We are into the final month of 2023 and with it has come slightly alarming advice from Deputy Prime Minister Oliver Dowden: stock up on essentials in the case of a major power outage.
The senior Tory cabinet minister stated that Brits become more “personally resilient” suggesting that we are too dependent on devices activated by the internet.
Dowden is launching a “resilience” academy to help businesses and people prepare for future pandemics, natural disasters and cyber-attacks. He claimed that this academy will help the “whole of society” prepare for major risks.
How to prepare for a major power cut
According to the National Grid, all the things you need for a power cut should be kept together and accessible to everybody in the household. For a power cut, you will need:
- Keep torches and batteries handy. While it may be second nature to use the torch on your phone, this drains down essential battery. Don’t use candles or naked flames for light as these pose a fire hazard
- Make sure that your mobile phone and any other essential equipment is charged. If you can, try to keep some data available in case Wi-Fi goes down and keep a charged power bank available to charge your phone, tablet or other devices. Charge all medical equipment that you rely on and if possible, consider keeping a battery back-up for them.
- Protect the food in your fridge and freezer. The Food Standards agency states that your fridge will keep food safe for up to four hours during a power outage as long as you keep the doors closed as much as possible. Additionally, a full freezer will hold a safe temperature for around 48 hours and 24 hours for a half-full freezer, as long as the door is closed.
- Have some ready-to-eat food available. During a power cut, you’re unlikely to be able to use kitchen appliances so ensure that you have access to food and drinks that don’t require electricity or heat preparation
- Switch off electrical appliances. Switch off all appliances such as cookers, grills, chip pans, hair straighteners and electrical fires so that they don’t come on immediately when power returns. The National Grid adds that unplugging your PC and TV is a good idea, too, as it prevents a surge.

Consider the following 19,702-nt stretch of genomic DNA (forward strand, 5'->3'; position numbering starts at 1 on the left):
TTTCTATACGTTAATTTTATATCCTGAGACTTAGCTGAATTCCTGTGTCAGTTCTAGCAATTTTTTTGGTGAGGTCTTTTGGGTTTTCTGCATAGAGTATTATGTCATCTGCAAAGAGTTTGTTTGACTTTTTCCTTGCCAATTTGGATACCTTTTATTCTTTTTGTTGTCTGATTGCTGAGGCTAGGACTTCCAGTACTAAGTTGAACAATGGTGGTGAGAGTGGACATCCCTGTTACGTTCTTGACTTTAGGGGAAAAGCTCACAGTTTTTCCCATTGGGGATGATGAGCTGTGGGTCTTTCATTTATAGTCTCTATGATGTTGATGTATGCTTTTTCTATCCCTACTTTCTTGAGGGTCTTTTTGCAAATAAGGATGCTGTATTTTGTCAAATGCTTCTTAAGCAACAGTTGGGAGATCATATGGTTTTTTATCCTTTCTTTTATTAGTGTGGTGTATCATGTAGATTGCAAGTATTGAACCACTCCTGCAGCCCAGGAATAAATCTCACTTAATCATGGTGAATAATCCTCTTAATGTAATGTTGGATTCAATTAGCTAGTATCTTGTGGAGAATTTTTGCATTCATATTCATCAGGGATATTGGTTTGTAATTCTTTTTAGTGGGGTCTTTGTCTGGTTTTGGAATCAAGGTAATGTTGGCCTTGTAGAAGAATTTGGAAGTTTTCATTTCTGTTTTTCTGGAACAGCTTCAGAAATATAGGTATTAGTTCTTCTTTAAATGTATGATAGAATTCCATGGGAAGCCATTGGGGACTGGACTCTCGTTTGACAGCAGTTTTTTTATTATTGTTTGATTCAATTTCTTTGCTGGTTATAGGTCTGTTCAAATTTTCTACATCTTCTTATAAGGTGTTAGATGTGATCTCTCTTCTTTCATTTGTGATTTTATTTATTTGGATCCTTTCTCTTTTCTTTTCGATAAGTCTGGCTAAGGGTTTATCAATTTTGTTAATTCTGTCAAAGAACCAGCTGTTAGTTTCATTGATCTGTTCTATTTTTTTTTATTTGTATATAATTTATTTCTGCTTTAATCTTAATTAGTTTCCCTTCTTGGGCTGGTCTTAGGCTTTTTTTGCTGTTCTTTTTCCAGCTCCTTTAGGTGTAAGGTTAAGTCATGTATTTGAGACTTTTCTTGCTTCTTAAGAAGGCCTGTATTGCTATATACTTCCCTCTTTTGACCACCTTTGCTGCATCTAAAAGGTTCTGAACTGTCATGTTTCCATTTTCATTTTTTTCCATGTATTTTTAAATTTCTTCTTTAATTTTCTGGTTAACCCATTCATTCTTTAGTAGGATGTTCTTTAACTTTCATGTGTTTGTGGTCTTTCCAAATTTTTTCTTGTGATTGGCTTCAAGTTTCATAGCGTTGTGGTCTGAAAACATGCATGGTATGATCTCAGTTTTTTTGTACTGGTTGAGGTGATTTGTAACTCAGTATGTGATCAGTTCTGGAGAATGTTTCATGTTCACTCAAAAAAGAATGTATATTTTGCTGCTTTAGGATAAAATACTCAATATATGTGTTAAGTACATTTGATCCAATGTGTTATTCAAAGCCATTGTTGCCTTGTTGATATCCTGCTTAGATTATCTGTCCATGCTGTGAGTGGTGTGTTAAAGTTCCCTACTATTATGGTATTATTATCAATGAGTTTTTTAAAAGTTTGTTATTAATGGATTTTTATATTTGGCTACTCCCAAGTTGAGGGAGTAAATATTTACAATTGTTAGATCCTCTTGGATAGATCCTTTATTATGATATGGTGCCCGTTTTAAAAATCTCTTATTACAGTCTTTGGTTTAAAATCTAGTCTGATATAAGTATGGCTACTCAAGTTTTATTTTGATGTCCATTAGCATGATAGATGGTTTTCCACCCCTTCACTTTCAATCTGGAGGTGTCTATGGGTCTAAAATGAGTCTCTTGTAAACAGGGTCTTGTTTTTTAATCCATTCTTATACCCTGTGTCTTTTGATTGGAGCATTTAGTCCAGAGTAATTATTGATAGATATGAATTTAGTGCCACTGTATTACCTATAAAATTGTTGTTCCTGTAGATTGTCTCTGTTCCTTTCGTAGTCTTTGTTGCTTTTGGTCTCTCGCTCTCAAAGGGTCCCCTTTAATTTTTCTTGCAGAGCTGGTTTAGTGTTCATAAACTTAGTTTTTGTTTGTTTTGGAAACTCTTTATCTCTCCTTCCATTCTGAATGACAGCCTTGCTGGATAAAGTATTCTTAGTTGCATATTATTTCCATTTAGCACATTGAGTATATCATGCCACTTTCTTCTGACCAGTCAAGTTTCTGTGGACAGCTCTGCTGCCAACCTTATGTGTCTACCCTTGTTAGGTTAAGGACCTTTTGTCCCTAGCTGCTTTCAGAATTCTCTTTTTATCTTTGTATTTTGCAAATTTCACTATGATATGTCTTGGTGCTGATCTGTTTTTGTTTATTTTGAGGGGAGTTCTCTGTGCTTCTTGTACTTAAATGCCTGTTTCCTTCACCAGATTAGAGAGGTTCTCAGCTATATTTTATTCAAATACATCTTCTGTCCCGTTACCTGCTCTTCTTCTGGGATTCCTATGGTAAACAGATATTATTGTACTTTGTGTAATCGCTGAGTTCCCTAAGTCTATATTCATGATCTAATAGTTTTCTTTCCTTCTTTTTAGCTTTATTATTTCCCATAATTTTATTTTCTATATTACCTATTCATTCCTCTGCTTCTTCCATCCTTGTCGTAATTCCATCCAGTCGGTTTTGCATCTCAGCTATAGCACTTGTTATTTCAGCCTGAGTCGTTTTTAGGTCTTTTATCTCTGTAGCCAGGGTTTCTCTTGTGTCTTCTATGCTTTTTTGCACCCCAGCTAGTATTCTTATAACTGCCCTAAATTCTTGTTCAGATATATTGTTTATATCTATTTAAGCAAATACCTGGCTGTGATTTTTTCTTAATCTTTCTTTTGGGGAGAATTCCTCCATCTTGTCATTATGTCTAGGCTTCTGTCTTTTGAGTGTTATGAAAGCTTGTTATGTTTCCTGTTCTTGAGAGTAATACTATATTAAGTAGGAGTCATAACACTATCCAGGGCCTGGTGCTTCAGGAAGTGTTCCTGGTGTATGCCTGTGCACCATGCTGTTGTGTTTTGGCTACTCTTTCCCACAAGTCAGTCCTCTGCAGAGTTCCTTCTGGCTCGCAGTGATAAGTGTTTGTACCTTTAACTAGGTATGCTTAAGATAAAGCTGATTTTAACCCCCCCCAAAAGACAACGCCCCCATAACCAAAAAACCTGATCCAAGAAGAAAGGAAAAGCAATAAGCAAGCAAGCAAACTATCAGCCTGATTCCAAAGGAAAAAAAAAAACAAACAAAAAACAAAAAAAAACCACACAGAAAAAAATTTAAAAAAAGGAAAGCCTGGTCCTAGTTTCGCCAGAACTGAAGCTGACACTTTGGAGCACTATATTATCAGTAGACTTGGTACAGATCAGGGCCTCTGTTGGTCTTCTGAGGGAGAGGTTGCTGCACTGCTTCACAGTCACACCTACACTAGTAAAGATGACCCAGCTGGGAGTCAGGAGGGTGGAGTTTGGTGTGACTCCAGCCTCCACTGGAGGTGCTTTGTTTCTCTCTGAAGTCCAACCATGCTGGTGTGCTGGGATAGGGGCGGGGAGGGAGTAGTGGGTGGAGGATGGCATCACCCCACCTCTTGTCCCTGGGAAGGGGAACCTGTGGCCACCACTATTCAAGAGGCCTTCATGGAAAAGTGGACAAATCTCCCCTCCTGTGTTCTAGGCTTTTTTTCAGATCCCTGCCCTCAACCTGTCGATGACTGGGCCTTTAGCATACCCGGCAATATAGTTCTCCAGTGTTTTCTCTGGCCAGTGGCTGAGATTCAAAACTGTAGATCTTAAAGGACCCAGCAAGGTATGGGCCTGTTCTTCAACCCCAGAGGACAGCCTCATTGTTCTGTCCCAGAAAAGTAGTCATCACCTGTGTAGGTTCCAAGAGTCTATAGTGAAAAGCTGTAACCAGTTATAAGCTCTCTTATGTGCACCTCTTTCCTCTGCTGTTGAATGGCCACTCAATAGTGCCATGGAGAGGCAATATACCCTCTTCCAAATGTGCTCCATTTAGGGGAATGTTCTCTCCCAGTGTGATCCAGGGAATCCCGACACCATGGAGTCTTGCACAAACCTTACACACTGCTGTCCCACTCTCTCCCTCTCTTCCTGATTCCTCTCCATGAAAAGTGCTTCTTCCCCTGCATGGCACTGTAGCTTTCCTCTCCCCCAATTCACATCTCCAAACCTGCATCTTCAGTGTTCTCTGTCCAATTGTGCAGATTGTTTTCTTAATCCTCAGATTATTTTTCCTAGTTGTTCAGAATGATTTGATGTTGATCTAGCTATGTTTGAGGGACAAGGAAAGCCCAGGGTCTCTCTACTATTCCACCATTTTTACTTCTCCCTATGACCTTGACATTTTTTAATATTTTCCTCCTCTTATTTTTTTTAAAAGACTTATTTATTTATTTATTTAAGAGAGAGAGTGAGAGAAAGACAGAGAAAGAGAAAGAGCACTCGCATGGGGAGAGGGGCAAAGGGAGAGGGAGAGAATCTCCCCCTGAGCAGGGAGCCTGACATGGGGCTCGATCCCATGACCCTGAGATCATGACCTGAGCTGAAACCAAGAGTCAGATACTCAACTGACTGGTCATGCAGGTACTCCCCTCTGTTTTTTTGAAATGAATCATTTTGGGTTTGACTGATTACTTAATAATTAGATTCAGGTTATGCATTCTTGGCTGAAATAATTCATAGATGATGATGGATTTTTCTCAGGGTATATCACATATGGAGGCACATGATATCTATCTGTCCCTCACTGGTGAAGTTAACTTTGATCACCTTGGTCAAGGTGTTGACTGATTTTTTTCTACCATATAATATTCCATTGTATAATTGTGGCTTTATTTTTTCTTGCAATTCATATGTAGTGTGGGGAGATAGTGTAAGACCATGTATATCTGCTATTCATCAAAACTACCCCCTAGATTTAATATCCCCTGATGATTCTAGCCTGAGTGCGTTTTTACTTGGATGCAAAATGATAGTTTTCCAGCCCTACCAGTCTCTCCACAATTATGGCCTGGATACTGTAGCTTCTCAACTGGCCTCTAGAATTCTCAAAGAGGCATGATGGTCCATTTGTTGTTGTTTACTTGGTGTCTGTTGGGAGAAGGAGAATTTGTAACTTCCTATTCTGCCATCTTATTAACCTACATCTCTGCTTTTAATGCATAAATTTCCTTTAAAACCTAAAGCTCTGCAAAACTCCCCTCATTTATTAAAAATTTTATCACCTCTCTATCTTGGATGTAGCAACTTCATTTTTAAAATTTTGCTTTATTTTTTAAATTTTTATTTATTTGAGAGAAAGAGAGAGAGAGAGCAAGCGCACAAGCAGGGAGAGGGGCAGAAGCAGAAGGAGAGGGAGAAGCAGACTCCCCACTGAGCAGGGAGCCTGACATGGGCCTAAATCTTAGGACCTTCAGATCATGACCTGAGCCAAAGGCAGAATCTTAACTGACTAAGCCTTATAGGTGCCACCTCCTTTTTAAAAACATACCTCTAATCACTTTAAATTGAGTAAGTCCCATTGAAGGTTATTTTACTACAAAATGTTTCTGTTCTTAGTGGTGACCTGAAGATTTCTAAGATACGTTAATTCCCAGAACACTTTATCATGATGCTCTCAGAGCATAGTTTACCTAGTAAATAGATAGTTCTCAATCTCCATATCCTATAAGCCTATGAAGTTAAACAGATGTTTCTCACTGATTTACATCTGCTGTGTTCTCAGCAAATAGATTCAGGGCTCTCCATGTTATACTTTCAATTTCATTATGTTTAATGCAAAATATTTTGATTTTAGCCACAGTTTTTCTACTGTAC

- Leave a light on. This ensures that you’ll know when the electricity comes back. Even if the outage happens in the daytime, this is a failsafe in case it continues into the evening.
- Boil water and keep it in a thermos flask. This can then be used for hot drinks or to fill a hot water bottle.
- Stay warm and protected. Keep blankets and thick clothes ready to keep yourself and everybody in your household warm. The National Grid also recommends reducing heat loss by closing doors on unused rooms and closing curtains. Keep a first aid kit handy, too.
- Save your work. If you work from home, regularly save your work to ensure you don’t lose anything.
- Fill your car with petrol. Often, service stations can’t pump petrol before a cut so keeping your car filled to at least half full is a good idea, as is knowing how to manually open your garage door so that you can get the car out if needed.
- Make sure essential medical equipment has a battery back-up. If you have a stair lift, bath hoist, or adjustable bed, make sure you have a battery backup so that you can keep using it in the case of a power cut.
Finally, if you need extra support, you are entitled to priority services. This means that welfare teams will keep you updated, provide you with an emergency number you can call and provide tailored support such as hot meals and even home visits.
Energy suppliers and network operators will keep a Priority Services Register. If you think you should be added, you need to contact your energy supplier or network operator.
Ofgem has advice on joining the registry for anybody that needs it.